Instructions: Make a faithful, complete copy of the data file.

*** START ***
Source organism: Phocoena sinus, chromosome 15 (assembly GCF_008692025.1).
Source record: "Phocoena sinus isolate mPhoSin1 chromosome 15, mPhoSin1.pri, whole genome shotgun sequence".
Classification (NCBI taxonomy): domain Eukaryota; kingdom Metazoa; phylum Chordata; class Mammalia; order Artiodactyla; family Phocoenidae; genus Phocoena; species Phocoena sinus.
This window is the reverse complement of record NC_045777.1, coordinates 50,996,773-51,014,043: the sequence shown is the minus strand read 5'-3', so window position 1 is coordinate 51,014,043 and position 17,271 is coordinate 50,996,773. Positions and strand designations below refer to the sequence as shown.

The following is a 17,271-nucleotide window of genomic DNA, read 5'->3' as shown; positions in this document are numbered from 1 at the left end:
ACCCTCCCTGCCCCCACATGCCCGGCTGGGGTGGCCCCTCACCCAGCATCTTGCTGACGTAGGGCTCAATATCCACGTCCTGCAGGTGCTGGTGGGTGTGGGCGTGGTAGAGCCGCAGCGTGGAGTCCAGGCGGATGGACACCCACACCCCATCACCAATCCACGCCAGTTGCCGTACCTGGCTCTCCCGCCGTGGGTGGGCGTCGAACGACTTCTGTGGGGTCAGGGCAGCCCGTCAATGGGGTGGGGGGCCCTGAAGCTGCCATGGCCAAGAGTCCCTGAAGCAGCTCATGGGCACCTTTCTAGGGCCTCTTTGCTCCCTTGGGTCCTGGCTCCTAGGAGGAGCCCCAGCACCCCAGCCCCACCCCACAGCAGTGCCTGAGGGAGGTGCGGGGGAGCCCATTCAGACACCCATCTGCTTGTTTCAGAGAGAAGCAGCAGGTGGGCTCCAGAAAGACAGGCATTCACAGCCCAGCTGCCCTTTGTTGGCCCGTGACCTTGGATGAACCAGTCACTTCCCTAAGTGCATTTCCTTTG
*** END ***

Source organism: Phocoena sinus, chromosome 15 (assembly GCF_008692025.1).
Source record: "Phocoena sinus isolate mPhoSin1 chromosome 15, mPhoSin1.pri, whole genome shotgun sequence".
Classification (NCBI taxonomy): domain Eukaryota; kingdom Metazoa; phylum Chordata; class Mammalia; order Artiodactyla; family Phocoenidae; genus Phocoena; species Phocoena sinus.
This window is the reverse complement of record NC_045777.1, coordinates 50,996,773-51,014,043: the sequence shown is the minus strand read 5'-3', so window position 1 is coordinate 51,014,043 and position 17,271 is coordinate 50,996,773. Positions and strand designations below refer to the sequence as shown.

The following is a 17,271-nucleotide window of genomic DNA, read 5'->3' as shown; positions in this document are numbered from 1 at the left end:
ACCCTCCCTGCCCCCACATGCCCGGCTGGGGTGGCCCCTCACCCAGCATCTTGCTGACGTAGGGCTCAATATCCACGTCCTGCAGGTGCTGGTGGGTGTGGGCGTGGTAGAGCCGCAGCGTGGAGTCCAGGCGGATGGACACCCACACCCCATCACCAATCCACGCCAGTTGCCGTACCTGGCTCTCCCGCCGTGGGTGGGCGTCGAACGACTTCTGTGGGGTCAGGGCAGCCCGTCAATGGGGTGGGGGGCCCTGAAGCTGCCATGGCCAAGAGTCCCTGAAGCAGCTCATGGGCACCTTTCTAGGGCCTCTTTGCTCCCTTGGGTCCTGGCTCCTAGGAGGAGCCCCAGCACCCCAGCCCCACCCCACAGCAGTGCCTGAGGGAGGTGCGGGGGAGCCCATTCAGACACCCATCTGCTTGTTTCAGAGAGAAGCAGCAGGTGGGCTCCAGAAAGACAGGCATTCACAGCCCAGCTGCCCTTTGTTGGCCCGTGACCTTGGATGAACCAGTCACTTCCCTAAGTGCATTTCCTTTG